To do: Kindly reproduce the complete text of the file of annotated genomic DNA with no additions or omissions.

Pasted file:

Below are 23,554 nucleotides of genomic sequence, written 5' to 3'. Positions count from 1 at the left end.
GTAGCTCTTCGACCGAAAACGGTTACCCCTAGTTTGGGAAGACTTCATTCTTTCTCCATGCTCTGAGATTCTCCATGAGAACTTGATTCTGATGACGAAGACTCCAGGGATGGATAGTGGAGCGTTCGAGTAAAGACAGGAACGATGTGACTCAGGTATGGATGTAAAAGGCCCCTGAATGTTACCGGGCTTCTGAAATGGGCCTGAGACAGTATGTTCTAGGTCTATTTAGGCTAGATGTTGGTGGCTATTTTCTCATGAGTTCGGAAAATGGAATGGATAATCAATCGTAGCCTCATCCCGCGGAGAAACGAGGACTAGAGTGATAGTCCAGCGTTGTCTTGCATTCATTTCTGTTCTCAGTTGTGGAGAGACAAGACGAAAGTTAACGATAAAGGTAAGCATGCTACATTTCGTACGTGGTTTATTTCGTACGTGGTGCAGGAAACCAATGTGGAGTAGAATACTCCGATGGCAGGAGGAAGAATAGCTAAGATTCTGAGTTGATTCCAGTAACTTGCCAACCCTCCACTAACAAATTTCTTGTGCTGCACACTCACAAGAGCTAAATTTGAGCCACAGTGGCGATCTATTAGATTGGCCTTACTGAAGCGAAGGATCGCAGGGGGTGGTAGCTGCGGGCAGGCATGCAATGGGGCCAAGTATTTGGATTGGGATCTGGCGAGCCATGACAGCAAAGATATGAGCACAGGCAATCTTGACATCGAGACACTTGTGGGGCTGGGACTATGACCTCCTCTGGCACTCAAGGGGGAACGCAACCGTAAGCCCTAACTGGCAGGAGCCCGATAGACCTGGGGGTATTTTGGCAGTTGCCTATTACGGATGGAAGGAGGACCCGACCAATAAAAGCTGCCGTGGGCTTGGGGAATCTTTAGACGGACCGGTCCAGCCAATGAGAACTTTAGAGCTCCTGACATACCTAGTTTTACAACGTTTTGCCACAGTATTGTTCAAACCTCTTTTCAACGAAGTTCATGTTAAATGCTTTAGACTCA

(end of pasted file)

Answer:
Below are 23,554 nucleotides of genomic sequence, written 5' to 3'. Positions count from 1 at the left end.
GTAGCTCTTCGACCGAAAACGGTTACCCCTAGTTTGGGAAGACTTCATTCTTTCTCCATGCTCTGAGATTCTCCATGAGAACTTGATTCTGATGACGAAGACTCCAGGGATGGATAGTGGAGCGTTCGAGTAAAGACAGGAACGATGTGACTCAGGTATGGATGTAAAAGGCCCCTGAATGTTACCGGGCTTCTGAAATGGGCCTGAGACAGTATGTTCTAGGTCTATTTAGGCTAGATGTTGGTGGCTATTTTCTCATGAGTTCGGAAAATGGAATGGATAATCAATCGTAGCCTCATCCCGCGGAGAAACGAGGACTAGAGTGATAGTCCAGCGTTGTCTTGCATTCATTTCTGTTCTCAGTTGTGGAGAGACAAGACGAAAGTTAACGATAAAGGTAAGCATGCTACATTTCGTACGTGGTTTATTTCGTACGTGGTGCAGGAAACCAATGTGGAGTAGAATACTCCGATGGCAGGAGGAAGAATAGCTAAGATTCTGAGTTGATTCCAGTAACTTGCCAACCCTCCACTAACAAATTTCTTGTGCTGCACACTCACAAGAGCTAAATTTGAGCCACAGTGGCGATCTATTAGATTGGCCTTACTGAAGCGAAGGATCGCAGGGGGTGGTAGCTGCGGGCAGGCATGCAATGGGGCCAAGTATTTGGATTGGGATCTGGCGAGCCATGACAGCAAAGATATGAGCACAGGCAATCTTGACATCGAGACACTTGTGGGGCTGGGACTATGACCTCCTCTGGCACTCAAGGGGGAACGCAACCGTAAGCCCTAACTGGCAGGAGCCCGATAGACCTGGGGGTATTTTGGCAGTTGCCTATTACGGATGGAAGGAGGACCCGACCAATAAAAGCTGCCGTGGGCTTGGGGAATCTTTAGACGGACCGGTCCAGCCAATGAGAACTTTAGAGCTCCTGACATACCTAGTTTTACAACGTTTTGCCACAGTATTGTTCAAACCTCTTTTCAACGAAGTTCATGTTAAATGCTTTAGACTCA